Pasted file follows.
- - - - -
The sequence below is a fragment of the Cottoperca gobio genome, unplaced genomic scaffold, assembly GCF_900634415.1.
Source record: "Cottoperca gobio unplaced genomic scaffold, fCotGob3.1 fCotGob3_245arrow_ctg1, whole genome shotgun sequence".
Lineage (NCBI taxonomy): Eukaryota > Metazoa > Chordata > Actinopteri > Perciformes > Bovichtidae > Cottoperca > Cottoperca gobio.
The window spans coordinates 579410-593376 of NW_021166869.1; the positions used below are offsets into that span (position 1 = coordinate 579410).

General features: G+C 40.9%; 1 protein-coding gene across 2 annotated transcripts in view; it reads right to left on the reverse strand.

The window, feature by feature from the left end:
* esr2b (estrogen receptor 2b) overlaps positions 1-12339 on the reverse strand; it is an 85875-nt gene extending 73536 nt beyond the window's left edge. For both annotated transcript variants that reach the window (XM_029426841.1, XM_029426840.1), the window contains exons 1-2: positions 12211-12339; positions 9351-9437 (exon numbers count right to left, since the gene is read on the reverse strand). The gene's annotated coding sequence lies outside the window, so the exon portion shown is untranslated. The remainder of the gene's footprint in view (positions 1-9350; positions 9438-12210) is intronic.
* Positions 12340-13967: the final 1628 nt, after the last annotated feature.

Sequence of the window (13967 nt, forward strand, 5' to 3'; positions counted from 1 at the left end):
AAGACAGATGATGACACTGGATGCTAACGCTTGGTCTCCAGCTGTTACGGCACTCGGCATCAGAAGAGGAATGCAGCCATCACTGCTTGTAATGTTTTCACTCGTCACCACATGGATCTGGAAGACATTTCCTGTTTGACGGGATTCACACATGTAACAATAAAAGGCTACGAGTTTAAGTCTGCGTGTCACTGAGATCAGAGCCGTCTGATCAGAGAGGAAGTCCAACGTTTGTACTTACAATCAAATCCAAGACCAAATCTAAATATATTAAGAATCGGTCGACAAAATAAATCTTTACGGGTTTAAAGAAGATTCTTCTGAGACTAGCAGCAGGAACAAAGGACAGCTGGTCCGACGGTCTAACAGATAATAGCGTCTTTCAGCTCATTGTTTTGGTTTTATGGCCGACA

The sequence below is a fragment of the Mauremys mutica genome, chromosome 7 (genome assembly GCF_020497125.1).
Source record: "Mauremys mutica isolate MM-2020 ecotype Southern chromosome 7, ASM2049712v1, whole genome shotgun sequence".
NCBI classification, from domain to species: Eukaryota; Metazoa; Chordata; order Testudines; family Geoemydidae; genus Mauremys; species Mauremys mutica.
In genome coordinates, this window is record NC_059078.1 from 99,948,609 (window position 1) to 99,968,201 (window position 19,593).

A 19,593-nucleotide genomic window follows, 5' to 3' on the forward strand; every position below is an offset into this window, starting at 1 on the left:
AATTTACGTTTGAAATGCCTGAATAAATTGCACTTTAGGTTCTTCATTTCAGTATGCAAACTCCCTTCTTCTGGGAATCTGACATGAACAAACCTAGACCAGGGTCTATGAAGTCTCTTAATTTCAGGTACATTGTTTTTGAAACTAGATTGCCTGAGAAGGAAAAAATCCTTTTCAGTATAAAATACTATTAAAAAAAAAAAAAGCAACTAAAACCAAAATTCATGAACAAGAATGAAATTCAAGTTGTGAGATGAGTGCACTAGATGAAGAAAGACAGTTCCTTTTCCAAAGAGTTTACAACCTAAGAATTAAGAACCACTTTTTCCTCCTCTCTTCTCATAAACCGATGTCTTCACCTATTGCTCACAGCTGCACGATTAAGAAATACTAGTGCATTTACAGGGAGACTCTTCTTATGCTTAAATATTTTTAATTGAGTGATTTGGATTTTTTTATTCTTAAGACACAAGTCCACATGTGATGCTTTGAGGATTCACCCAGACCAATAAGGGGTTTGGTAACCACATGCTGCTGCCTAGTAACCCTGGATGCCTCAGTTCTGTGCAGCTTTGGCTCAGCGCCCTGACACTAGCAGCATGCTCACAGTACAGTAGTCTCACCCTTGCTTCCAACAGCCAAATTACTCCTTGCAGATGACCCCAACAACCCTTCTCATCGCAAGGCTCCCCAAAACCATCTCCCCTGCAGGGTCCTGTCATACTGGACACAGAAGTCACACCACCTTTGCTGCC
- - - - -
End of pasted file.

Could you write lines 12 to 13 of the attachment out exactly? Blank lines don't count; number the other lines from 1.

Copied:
Source record: "Mauremys mutica isolate MM-2020 ecotype Southern chromosome 7, ASM2049712v1, whole genome shotgun sequence".
NCBI classification, from domain to species: Eukaryota; Metazoa; Chordata; order Testudines; family Geoemydidae; genus Mauremys; species Mauremys mutica.